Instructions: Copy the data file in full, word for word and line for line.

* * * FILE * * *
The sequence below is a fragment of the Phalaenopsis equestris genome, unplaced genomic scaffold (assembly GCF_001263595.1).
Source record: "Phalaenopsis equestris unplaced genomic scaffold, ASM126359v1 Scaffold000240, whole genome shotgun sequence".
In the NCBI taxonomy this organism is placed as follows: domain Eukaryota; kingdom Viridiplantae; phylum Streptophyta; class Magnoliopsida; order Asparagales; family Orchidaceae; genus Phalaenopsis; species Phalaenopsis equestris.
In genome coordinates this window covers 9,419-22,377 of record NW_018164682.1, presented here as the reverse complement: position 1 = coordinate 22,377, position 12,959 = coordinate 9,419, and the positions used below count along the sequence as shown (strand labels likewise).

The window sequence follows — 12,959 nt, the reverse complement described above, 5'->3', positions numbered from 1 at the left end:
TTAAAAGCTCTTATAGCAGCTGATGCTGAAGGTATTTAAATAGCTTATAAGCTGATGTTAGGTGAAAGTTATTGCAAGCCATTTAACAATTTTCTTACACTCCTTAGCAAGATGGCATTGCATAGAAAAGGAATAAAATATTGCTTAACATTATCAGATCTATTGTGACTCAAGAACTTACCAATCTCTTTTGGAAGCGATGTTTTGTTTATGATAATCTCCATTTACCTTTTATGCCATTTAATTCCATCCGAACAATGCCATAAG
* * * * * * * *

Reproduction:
The sequence below is a fragment of the Phalaenopsis equestris genome, unplaced genomic scaffold (assembly GCF_001263595.1).
Source record: "Phalaenopsis equestris unplaced genomic scaffold, ASM126359v1 Scaffold000240, whole genome shotgun sequence".
In the NCBI taxonomy this organism is placed as follows: domain Eukaryota; kingdom Viridiplantae; phylum Streptophyta; class Magnoliopsida; order Asparagales; family Orchidaceae; genus Phalaenopsis; species Phalaenopsis equestris.
In genome coordinates this window covers 9,419-22,377 of record NW_018164682.1, presented here as the reverse complement: position 1 = coordinate 22,377, position 12,959 = coordinate 9,419, and the positions used below count along the sequence as shown (strand labels likewise).

The window sequence follows — 12,959 nt, the reverse complement described above, 5'->3', positions numbered from 1 at the left end:
TTAAAAGCTCTTATAGCAGCTGATGCTGAAGGTATTTAAATAGCTTATAAGCTGATGTTAGGTGAAAGTTATTGCAAGCCATTTAACAATTTTCTTACACTCCTTAGCAAGATGGCATTGCATAGAAAAGGAATAAAATATTGCTTAACATTATCAGATCTATTGTGACTCAAGAACTTACCAATCTCTTTTGGAAGCGATGTTTTGTTTATGATAATCTCCATTTACCTTTTATGCCATTTAATTCCATCCGAACAATGCCATAAG